2. Pay off (or if you’re renting now buy with cash) house. Think of the joy of having a home that’s all equity. Come time to sell it, or pass it on, you’re sitting on value.
  3. Build up the college fund. With just one kid it’ll be easier for me to top up the account with some of these extra dollars, but putting it in his account in advance gives my family the benefit of accrued interest.
  4. Throw a massive — and I mean massive — par-tay for everyone I know and love in a destination location and with me footing the bill for hotels and travel and all that. Sort of like a wedding party, but I pay for it and we don’t have to say “I do” again.
  5. Donate. Find a few causes that you truly care about. Do the research about their credibility and give, give, give.

Those who are good at math might realize something here…I’ve probably overspent the $300K. Especially after the government takes the taxes out. Still, it’s fun to imagine isn’t it? Do you have a different top five? I’d love to hear other suggestions.

The 7 Ages of Birthday Gifts

Birthday gift ideas

Photo credit: jessicafm via / CC BY-ND

Social scientists have long been interested in the exchange of goods as a moral rather than economic exchange. Yet no academic has been able to argue that there is an age at which we stop gleaning joy from giving or receiving gifts. As with Shakespeare’s Seven Ages of Man, we might also divide our reaction to gifts into seven stages:


…Our response to gifts having seven stages. At first the infant,

Drawn only to the shine or crackling sounds of wrapping paper;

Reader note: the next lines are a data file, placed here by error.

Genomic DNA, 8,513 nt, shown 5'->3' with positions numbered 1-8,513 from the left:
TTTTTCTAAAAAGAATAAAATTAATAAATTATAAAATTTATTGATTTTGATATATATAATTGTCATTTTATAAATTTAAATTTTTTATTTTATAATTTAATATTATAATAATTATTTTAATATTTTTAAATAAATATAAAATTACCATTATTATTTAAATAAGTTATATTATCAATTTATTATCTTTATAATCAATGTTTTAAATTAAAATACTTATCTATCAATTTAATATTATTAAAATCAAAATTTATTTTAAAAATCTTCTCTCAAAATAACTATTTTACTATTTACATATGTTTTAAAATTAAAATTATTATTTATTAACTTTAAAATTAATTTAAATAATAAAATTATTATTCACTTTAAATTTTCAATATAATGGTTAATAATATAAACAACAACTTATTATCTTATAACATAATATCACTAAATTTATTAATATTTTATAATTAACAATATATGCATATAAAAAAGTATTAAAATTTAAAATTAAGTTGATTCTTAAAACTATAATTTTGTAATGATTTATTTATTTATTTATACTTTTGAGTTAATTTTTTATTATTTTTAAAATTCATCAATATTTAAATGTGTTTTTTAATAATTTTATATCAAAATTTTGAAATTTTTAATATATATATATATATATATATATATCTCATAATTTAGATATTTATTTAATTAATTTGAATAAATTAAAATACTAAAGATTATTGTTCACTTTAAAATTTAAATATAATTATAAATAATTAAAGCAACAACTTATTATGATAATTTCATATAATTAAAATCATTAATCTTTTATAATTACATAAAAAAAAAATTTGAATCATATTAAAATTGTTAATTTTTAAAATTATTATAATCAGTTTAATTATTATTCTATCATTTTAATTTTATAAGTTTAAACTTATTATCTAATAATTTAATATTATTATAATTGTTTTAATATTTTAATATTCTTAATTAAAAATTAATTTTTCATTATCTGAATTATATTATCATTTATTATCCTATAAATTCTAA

And then the curious toddler, with a stack of gifts behind him,

More interested by far in the cardboard boxes they came in.

And then the enthusiastic schoolboy, ripping through the present

pile only needing to see what’s inside before moving on to the next.

Then a teen, full of strange ideas and ripe in smell, looking up from

Texting only long enough to acknowledge the cash or gift card,

Seeking an excuse to escape to the anonymous freedom of the mall.

Then the independent young man, full of book learning but burdened

By student debt, playing the part of gracious recipient while downplaying joy.

The sixth age shifts into the responsible adult, with claims of disinterest

In gifts and consistent embrace of his age as the youthful, well-saved 29.

Last scene of all, the milestones-only man more focused on making

Great plans for strange eventful trips when his age ends in 0, before oblivion,

Sans teeth, sans eyes, sans taste, sans everything.


This bastardization is offered without the limitations of iambic pentameter, but with copious apologies to the Bard.

The Gift of Experiences

birthday gift ideas